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Leigh Dodds wrote:
> I'm receiving XML [in Format A] from Company X. [...]
> Now Company Y wants to join in the fun, but they are already
> tooled up to produce Format B.
> Taking a look at Format B I see that it contains the same basic
> information. So I write an XSLT transform to turn B -> A, and
> plug this into my system. I can now co-operate with both X
> and Y, without causing Y any additional work/difficulties.
> How do AFs help in this situation?
They can help in the case where Format B contains all the
data you need for a particular process, but cannot be
converted into a full instance of Format A.
Architectural schemas are usually much simpler than source
document schemas, and source schemas often reference multiple
architectures. If Format A conforms to Architectures M, N, and O,
and Process P is based on Architecture N, then to get Process P
to work with Format B, it suffices to map Format B to Architecture N.
This should be easier than converting Format B to Format A (which
might not even be possible).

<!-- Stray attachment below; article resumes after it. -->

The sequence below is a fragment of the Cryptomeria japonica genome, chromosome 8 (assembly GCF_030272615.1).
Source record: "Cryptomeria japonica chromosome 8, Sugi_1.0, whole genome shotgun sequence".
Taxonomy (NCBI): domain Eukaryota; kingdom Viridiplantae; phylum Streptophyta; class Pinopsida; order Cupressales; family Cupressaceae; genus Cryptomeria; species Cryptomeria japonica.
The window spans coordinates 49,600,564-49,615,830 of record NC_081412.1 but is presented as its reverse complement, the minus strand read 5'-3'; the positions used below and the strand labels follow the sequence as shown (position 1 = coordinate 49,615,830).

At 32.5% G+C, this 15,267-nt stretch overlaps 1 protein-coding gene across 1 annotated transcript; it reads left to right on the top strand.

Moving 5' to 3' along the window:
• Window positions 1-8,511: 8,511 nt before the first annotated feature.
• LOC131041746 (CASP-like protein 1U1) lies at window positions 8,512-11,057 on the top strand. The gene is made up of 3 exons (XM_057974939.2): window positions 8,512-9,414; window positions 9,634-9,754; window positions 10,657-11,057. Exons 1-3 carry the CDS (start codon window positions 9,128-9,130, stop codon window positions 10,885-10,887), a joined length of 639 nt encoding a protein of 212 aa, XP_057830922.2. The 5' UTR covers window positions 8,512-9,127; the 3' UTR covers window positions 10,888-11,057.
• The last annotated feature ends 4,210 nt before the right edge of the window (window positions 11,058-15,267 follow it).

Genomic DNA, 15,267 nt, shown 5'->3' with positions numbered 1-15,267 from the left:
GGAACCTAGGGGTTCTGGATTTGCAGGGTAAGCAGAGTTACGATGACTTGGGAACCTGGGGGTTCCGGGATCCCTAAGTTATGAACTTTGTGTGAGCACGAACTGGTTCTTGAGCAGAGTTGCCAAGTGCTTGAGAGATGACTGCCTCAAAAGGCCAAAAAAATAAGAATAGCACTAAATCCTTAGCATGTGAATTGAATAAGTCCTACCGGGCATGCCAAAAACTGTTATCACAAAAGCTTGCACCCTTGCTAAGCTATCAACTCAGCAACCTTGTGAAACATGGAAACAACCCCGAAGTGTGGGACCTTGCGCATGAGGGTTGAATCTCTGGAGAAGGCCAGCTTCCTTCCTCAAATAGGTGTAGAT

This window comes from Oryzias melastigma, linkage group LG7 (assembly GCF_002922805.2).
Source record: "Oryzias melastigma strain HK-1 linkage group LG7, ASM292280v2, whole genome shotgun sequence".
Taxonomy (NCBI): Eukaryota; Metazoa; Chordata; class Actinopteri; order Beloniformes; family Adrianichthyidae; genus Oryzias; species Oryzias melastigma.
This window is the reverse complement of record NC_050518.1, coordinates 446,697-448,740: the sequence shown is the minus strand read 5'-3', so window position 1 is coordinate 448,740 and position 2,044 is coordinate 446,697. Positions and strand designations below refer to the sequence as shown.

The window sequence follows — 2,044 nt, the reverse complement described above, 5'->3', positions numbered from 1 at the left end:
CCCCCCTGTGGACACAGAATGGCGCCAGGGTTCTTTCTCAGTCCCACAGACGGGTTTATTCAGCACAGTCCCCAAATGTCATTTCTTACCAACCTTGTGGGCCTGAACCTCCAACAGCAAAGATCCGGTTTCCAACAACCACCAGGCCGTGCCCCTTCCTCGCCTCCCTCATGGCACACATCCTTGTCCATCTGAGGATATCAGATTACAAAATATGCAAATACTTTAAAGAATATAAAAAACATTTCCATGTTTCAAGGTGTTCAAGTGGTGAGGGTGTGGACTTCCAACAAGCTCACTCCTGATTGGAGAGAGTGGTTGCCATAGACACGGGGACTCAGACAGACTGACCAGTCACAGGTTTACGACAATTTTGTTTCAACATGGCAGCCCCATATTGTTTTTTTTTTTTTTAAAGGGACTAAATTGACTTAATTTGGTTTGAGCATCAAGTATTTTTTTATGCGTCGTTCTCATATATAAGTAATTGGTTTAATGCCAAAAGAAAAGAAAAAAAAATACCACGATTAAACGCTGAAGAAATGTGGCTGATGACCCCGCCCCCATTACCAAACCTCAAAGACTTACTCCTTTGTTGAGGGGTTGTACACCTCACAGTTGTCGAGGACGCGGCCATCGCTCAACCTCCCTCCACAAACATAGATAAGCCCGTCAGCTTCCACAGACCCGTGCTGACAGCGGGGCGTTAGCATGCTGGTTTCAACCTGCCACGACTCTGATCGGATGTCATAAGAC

A slightly more concrete example: suppose Company X is providing
you newsfeeds in ComplicatedNews-ML, and you're producing daily
headline summaries (among other things). Company Y uses
SimpleNews-ML, which can't be converted to ComplicatedNews-ML
because it's lacking certain required data. Or the other way
around, but ComplicatedNews-ML can't be converted to SimpleNews-ML
without losing information. However, both formats can be mapped
into the HeadlineSummaryArchitecture (which probably looks a lot
like RSS). If you base your process on the HeadlineSummaryArchitecture,
instead of either of the concrete schemas, then you can handle
data from both companies.
> I'll hazard a response to this question, just to outline my confusion.
> For an AF based solution we get together with X and Y and define
> a meta-DTD. I then re-tool to process data according to the
> meta-DTD, and do the appropriate AF magic to process A & B
> according to this meta-DTD.
> Isn't this more work?
Not necessarily. In many cases doing an architectural
transformation followed by architectural processing can
be simpler than a one-phase process that works directly
off the source document.
Also, it's easier to map N document types to an architecture
and do M things with the architecture than it is to do M things
with each of N document types, for large enough values of M and N.